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Dance Competition Kicks Off a Renaissance of Chinese Culture
Rory Xu, The Epoch Times
6/18/2007

While the Divine Performing Arts Troupe continues to tour the world setting off waves of acclaim for its genuine “Chinese New Year Spectacular,” New Tang Dynasty Television (NTDTV) is launching the first-ever International Chinese Classical Dance Competition scheduled for July 6 to 8, 2007, in New York City.

“The competition aims to support and promote Chinese classical dance, deepening Western society's understanding of Chinese culture, and providing a platform for inter-cultural communication,” Yin Lei, spokesperson for the event, told The Epoch Times after a press conference in New York City.

Chinese classical dance has developed into an independent art form. Originating in ancient times, classical dance in the Middle Kingdom drew from each dynasty in Chinese history. Its evolution and development was influenced by the culture of each dynasty and nurtured with the essence of other art forms of the same era, such as the Chinese opera.

“The beauty of Chinese classical dance is deeply rooted in the ancient Chinese culture. Classical dance not only depicts events and characters, but also has the capacity to fully convey the deep meaning underpinning the ancient stories,” Tia Zhang said to The Epoch Times. Ms. Zhang chairs the competition's preparatory committee and is the founder of the Toronto Lotus Flower Art Troupe.

It is believed that Chinese culture is divinely-imparted, passed down by God, with Confucianism, Buddhism, and Taoism forming its moral core. The Taoist belief in the unity of heaven and humanity has coursed through Chinese culture and teaches: “Man follows the earth, the earth follows Heaven, Heaven follows the Tao, and the Tao follows what is natural.”

Two thousand years ago, Confucius taught the ideals represented by the five cardinal virtues of benevolence, righteousness, propriety, wisdom, and faithfulness. In the first century, Shakyamuni’s Buddhism, with its emphasis on compassion and salvation for all beings, traveled east to China, according to “Nine Commentaries of the Communist Party.”

Guided by ancient wisdom, the Chinese people believed that “good will be rewarded with good, and evil will meet with evil” and upheld the social standard of “doing as you would be done by.”
Loyalty, filial piety, dignity, and justice set the criteria of man’s virtue.

In the past, the Chinese people worshiped God, lived in harmony with nature, cultivated their heart towards compassion, safeguarded morality and righteous belief, and cultivated the spiritual practices of Confucianism, Buddhism, and Taoism.

Chinese culture and traditions were passed down from generation to generation. “In this process, dancing functioned as a carrier to hand over the torch in its unique way, together with other art forms such as Chinese literature, calligraphy, architecture, music, sculpture, and gardening,” said Mr. Yin.

He took a 2007 NTDTV “Spectacular” dance as an example. “The Loyalty of Yue Fei” dramatizes an historical event of the Song Dynasty when the Jin Kingdom invaded China from the north. Before General Yue Fei left home to push back the invaders, his elderly mother tattooed four characters on his back: “Jing Zhong Bao Guo,” meaning “Serve the country with utmost loyalty.”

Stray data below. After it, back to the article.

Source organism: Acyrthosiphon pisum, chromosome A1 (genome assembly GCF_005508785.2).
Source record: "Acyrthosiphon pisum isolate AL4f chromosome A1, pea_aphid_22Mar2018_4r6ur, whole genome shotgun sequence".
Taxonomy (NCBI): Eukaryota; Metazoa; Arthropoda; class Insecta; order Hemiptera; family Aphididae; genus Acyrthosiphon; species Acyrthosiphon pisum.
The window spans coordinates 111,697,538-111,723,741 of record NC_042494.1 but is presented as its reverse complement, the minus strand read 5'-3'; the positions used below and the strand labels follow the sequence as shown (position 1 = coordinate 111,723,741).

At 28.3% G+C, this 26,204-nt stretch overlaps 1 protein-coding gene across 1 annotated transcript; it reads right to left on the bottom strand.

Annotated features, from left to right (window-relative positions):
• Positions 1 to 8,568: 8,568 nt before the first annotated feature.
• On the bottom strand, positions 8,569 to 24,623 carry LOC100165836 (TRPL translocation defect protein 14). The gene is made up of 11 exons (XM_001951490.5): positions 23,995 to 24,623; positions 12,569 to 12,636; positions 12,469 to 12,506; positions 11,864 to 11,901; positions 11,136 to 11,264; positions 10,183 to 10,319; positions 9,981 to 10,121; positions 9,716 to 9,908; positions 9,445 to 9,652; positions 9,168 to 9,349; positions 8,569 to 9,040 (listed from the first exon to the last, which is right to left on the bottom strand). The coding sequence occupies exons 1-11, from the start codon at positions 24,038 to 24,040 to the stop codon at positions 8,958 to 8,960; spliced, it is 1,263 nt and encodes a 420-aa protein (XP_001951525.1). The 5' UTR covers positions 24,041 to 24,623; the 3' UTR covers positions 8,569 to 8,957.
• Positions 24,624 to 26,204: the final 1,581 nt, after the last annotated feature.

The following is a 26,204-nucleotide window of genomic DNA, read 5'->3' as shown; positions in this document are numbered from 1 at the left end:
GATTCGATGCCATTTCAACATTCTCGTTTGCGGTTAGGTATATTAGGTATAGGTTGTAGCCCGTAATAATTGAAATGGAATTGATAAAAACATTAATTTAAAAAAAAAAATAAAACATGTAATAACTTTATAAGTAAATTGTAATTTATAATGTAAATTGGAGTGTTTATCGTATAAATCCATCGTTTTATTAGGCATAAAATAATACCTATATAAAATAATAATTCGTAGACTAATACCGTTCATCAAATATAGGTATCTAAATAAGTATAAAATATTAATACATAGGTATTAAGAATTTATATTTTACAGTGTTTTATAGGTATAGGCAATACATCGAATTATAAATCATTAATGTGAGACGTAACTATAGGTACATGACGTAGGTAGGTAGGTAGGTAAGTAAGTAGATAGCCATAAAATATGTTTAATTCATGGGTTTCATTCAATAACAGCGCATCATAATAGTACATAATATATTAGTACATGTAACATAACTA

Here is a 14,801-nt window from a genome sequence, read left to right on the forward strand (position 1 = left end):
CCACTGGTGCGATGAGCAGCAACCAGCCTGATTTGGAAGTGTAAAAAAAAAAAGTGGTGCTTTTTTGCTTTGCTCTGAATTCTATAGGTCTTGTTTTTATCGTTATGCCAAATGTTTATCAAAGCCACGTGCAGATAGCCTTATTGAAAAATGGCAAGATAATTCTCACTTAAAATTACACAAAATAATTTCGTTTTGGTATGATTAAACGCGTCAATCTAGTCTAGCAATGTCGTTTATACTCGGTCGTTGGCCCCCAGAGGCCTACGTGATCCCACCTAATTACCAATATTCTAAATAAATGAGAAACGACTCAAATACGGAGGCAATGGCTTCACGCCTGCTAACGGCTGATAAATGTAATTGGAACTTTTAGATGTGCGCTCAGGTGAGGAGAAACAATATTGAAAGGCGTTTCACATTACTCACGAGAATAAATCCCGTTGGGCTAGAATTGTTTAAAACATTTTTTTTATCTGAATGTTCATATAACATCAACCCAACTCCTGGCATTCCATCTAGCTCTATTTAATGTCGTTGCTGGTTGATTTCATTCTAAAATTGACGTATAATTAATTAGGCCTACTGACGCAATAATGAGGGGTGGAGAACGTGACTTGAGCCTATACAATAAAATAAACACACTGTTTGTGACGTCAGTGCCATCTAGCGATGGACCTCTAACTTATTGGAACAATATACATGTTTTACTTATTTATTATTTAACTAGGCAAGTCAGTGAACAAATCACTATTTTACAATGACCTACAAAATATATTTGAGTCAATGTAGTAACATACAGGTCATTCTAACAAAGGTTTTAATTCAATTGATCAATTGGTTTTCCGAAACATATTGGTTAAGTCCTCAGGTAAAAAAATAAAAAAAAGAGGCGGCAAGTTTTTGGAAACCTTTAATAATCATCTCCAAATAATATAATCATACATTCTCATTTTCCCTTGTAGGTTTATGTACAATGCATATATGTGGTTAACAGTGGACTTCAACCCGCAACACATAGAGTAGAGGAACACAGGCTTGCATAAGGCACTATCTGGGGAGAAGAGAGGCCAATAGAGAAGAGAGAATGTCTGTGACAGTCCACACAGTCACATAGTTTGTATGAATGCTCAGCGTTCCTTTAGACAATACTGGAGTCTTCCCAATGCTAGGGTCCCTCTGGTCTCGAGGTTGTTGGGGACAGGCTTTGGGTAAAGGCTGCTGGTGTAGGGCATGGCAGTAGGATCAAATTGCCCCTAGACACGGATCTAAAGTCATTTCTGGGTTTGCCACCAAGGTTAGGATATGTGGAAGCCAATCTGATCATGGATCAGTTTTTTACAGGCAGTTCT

An accomplished Chinese classical dancer, Vina Li portrayed Yue Fei’s mother in the dance. She explained: “This is a representative piece to show that a noble person possesses loyalty, obedience, moral integrity, and righteousness, which are all derived from the teachings of Confucius.”

Mr. Yin mentioned another dance of the Spectacular, "A Dunhuang Dream,” which highlighted the qualities of Buddhism. Ms. Li said: “This story says that people should be faithful to God. Heavenly beings will help and inspire them if they cherish purity and compassion in their heart.”

“These are the core values of Chinese culture; however, they have been destroyed by the Chinese Communist Party (CCP), although the CCP still maintains the surface appearance.”

“Nine Commentaries” states that culture is a nation’s root. Destroying the culture is no different from eliminating the nation.

Mr. Yin said, “To reawaken the Chinese culture is every Chinese [person’s] obligation. Classical dance can help people reconnect with genuine Chinese culture and history by glorifying faithfulness and virtue, and expressing gratefulness towards God.”

Art critic Yan Long comments in his essay: “As the European Renaissance began with painting, the Chinese Renaissance is starting with NTDTV's New Year performance.”

“Just as the European Renaissance released people from the religious and social oppression of the Middle Ages, the Chinese Renaissance will release the Chinese people from the oppression of the Chinese Communist Party culture,” he says.

His comments resonate with what a German audience member said to The Epoch Times: “I explored a fresh China through the show, which is different from what I had learned before. I was touched by the dances and the music of the show.”

The NTDTV International Chinese Classical Dance Competition promotion says that this is the first competition for Chinese dance ever. Experts predict that appreciating and learning Chinese classical dance will soon become a popular trend around the world.

See dance.ntdtv.com to purchase tickets.

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